"Lay not Thy heart open to every one; but treat of thy affairs with the wise, and such as fear God. Converse not much with young people and strangers. Flatter not the rich: neither do thou appear willingly before great personages. Keep company with humble and plain ones, with the devout and virtuous; and confer with them of those things that may edify. Be not familiar with any woman; but in general commend all good women to God. Desire to be familiar to God alone and His angels, and avoid the acquaintance of men. We must have charity towards all, but familiarity with all is not expedient. . . "
(Imitation of Christ, Thomas à Kempis, Ch. VIII)At first glance, this excerpt from the Imitation of Christ may appear to only apply to monks living in a monastery. Yet, as with every chapter in this famous devotional, it provides wise advice for all religious and laymen. Men are, by nature, social beings and as such desire to be with and around others. The natural instinct for communion is what draws men to be married and have a family, or to enter into a spiritual marriage (with Christ or the Church). Ultimately, it is what draws all men to final communion with God in heaven. But, as with all naturally good inclinations that God has written on our hearts, the devil can pervert this desire by proposing a superficial union with others that does nothing to aid our attempts at holiness, and can only deteriorate the foundations of our family life.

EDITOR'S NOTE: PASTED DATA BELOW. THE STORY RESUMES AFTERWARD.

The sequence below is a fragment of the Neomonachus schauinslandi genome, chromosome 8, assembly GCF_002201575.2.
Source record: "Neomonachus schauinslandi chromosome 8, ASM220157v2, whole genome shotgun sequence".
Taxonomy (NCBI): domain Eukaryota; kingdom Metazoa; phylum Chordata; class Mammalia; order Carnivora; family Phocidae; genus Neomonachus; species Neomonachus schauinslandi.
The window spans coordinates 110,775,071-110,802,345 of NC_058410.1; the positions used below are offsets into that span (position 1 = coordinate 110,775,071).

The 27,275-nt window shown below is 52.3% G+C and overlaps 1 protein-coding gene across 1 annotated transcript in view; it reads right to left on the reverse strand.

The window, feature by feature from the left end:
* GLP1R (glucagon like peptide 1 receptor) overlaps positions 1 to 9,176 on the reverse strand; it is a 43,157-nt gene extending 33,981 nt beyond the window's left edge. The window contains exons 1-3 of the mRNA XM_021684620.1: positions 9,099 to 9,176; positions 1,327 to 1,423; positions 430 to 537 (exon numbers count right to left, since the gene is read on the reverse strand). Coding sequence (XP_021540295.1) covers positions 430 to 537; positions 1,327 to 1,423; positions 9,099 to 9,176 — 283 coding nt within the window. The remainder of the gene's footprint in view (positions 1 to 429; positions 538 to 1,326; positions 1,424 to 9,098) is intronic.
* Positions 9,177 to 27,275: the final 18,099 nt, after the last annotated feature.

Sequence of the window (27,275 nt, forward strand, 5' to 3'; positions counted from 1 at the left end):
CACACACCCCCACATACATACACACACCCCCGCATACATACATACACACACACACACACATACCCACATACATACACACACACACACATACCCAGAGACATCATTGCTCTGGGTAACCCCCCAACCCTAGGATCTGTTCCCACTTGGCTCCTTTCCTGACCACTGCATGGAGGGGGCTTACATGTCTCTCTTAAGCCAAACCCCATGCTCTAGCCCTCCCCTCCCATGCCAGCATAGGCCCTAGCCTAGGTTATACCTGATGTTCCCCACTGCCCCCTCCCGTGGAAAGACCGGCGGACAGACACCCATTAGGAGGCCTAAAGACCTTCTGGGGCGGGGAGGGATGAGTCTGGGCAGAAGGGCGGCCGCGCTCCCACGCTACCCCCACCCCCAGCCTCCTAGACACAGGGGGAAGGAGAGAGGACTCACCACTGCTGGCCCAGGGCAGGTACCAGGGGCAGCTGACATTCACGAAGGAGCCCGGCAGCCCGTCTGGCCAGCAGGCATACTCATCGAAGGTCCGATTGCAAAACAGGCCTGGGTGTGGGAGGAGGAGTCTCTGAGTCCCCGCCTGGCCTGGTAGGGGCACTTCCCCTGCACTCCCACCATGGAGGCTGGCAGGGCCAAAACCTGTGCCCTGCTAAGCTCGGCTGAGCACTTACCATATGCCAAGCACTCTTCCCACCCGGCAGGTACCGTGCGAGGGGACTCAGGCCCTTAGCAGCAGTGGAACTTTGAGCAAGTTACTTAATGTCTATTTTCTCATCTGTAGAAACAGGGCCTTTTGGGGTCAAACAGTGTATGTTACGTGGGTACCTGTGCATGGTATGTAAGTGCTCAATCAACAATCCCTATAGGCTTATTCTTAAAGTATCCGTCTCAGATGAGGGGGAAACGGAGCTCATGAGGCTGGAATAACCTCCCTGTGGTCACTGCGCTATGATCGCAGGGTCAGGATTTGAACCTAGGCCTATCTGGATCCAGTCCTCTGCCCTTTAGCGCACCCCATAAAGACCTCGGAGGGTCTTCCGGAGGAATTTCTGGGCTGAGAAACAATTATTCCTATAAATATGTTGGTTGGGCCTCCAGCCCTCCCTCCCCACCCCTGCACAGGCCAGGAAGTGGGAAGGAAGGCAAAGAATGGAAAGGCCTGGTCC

Our age of technology has only worsened this temptation that the devil lays before us. It induces us to be more open with others about our personal lives than perhaps in the past. We form superficial attachments, and familiar bonds with others while weakening marital, and familial bonds, and the supernatural bond that is meant to draw us to closer union with God. But we would be foolish to believe that the internet is the only threat, though a large one nonetheless. We must be careful not to seek emotional intimacy outside our vocation, to "lay not thy heart open to every one; but to treat of thy affairs with the wise. . ." Spiritual direction is necessary, and vocational guidance or mentoring is needed at times in our lives, but when we foster a familiarity with others that is unwarranted it can do much to damage our primary relationships, and future ones as well if we have not already entered into a permanent state of life.
"We must have charity towards all, but familiarity with all is not expedient. . ."